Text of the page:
Virginia Woolf once observed that "few people ask from books what books can give us. Most commonly we come to books with blurred and divided minds, asking of fiction that it shall be true, of poetry that it shall be false, of biography that it shall be flattering, of history that it shall enforce our own prejudices."1 If Miss Woolf is right, many Latter-day Saint readers who are used to hagiography and polemic instead of biography and history will not enjoy William Mulder and A. Russell Mortensen's documentary Among the Mormons. Those readers, both within and without the Mormon Church, who believe that the discovery of truth is the aim of scholarship should be delighted.
The use of a collection of "historic accounts by contemporary observers" as a way to report the history of a group and a period is very effective, as long as the people and the period are restricted enough in size so that the few selections a volume can conveniently hold are able to represent them honestly and adequately. Happily, the Mormons, appearing only a hundred and twenty-eight years ago, and living compactly in one rather restricted area of the world, can be fairly pictured in this fashion.
Even so, there are dangers. The anthological approach to history perhaps allows the past to speak for itself with less of the personality of the historian intruding, but we sometimes miss the guiding hand of a narrator to help us interpret. Readers of this volume not rather familiar with Mormon Church history may be puzzled or may misinterpret. For example, the Word of Wisdom, perhaps the most compelling shibboleth of modern Mormonism, is only obliquely referred to in the book; the development of the temple cultus among the Saints is not referred to at all; and most serious of all, no reference is made to that most important corollary to the doctrine of gathering to Zion, colonization outward from Great Salt Lake City to southern Utah, Idaho, Nevada, and Arizona. The brave battle against the elements by Mormons "called" to settle away from the comparatively fertile Wasatch front is a saga that rivals the trek across the plains for sheer heroism, and is extremely important to the understanding of Mormonism historically.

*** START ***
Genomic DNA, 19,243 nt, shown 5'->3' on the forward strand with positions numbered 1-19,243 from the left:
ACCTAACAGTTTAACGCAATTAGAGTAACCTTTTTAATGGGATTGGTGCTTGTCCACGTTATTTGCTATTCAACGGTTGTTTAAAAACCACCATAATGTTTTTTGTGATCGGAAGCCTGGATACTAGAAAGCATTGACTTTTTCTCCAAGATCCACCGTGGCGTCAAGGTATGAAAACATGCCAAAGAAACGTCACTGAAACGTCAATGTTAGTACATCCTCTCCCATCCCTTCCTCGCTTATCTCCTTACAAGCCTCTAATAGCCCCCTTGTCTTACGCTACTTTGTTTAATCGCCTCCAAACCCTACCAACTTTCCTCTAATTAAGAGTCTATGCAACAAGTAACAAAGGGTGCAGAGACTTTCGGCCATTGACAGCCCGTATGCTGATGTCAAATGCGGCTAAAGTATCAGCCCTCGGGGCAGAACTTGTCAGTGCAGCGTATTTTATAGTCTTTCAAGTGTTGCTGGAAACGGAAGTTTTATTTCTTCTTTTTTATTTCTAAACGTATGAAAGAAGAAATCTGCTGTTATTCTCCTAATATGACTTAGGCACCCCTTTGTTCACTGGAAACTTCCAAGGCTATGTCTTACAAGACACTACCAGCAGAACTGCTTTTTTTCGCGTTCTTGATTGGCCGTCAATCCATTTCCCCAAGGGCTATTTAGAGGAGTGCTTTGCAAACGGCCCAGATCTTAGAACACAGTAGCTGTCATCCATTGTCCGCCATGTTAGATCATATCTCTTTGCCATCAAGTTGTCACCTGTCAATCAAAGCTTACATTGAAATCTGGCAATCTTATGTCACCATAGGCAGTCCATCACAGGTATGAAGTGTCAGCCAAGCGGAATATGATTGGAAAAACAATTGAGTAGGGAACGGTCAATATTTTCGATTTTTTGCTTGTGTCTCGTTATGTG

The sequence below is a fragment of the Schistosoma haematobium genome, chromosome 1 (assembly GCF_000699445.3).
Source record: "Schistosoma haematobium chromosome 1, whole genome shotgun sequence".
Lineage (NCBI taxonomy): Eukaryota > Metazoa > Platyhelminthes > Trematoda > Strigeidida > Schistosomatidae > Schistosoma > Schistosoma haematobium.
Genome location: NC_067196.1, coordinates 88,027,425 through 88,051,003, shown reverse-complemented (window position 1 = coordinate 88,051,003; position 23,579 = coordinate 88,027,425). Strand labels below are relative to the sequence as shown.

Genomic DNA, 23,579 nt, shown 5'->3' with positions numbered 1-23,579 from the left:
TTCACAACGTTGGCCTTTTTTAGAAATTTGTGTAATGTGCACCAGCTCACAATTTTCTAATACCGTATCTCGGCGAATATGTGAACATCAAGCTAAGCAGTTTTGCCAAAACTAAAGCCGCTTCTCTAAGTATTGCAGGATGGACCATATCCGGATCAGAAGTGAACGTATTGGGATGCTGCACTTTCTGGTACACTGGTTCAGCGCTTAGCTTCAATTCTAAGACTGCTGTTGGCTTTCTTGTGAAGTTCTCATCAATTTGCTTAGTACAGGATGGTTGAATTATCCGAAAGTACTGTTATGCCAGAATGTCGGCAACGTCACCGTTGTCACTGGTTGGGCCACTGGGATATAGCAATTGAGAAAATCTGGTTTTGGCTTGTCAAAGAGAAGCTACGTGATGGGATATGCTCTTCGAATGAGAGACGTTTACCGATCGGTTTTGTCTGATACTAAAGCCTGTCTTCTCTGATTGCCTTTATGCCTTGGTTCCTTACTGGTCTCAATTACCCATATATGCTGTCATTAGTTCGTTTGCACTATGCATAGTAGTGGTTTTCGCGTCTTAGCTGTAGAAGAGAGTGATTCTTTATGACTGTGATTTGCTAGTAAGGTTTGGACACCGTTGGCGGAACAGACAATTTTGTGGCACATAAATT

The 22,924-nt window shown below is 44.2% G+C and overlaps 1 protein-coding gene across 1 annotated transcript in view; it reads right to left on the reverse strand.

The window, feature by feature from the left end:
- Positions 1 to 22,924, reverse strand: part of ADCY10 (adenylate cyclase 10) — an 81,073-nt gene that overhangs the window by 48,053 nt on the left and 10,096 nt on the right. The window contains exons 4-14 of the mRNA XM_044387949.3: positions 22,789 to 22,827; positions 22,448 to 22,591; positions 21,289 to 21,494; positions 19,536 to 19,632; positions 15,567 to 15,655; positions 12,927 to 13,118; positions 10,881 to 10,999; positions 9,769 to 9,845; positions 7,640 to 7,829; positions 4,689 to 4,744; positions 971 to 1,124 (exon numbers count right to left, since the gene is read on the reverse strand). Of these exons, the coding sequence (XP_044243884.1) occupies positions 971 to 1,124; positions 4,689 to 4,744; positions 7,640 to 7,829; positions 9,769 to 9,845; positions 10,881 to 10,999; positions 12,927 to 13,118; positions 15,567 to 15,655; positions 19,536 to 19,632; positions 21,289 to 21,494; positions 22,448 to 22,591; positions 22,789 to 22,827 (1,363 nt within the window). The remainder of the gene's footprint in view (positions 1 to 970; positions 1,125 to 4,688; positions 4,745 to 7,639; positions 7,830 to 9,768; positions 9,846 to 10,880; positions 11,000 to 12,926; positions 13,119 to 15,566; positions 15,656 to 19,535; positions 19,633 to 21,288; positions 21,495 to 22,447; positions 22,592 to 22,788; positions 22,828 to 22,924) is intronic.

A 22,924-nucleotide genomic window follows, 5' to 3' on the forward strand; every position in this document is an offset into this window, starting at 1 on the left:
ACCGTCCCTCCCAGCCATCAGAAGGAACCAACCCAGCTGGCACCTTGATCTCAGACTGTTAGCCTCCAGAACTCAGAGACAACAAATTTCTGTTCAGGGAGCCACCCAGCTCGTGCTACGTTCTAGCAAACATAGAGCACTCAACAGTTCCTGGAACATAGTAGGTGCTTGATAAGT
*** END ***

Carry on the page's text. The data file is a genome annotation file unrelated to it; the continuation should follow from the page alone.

Despite these few drawbacks, and a couple of editorial lapses (some readers would like to know who wrote what selections without turning back to the table of contents), the book is a landmark in Mormon scholarship. Non-Mormon readers will get a more sympathetic and more accurate picture of what the Mormons are like. Mormon readers should be relieved to be reminded again that they and their forebears are after all "human beings by birth and saints only by adoption."
One of the major reasons that the book is valuable is that it is effectively and attractively presented. The use of Biblical analogues for divisions of the material (Genesis, Exodus, Chronicles and Judges, Lamentations, and Psalms) helps to give a unity to the work which anthologies often lack. Many of the selections are not readily available in other places. Particularly noteworthy are the several long-forgotten newspaper accounts and letters by the young converts Martha Haven and Sarah Scott, as well as the letters and memoirs of such Gentile observers as Charlotte Haven, Eliza Cummings, the Thomas L. Kanes, and most of all, the hitherto unpublished letters of a lascivious lieutenant, Sylvester Mowry, who spent some time in Salt Lake in 1854–1855 with Colossians Steptoe's troops and was remarkably candid about his success as a lover among the young women of the city. The commentary on the selections provided by the editors is accurate, concise, unobtrusive and stylistically excellent.
1. The Common Reader, First and Second Series; New York: Brace and Company, Inc., 1948, p. 282.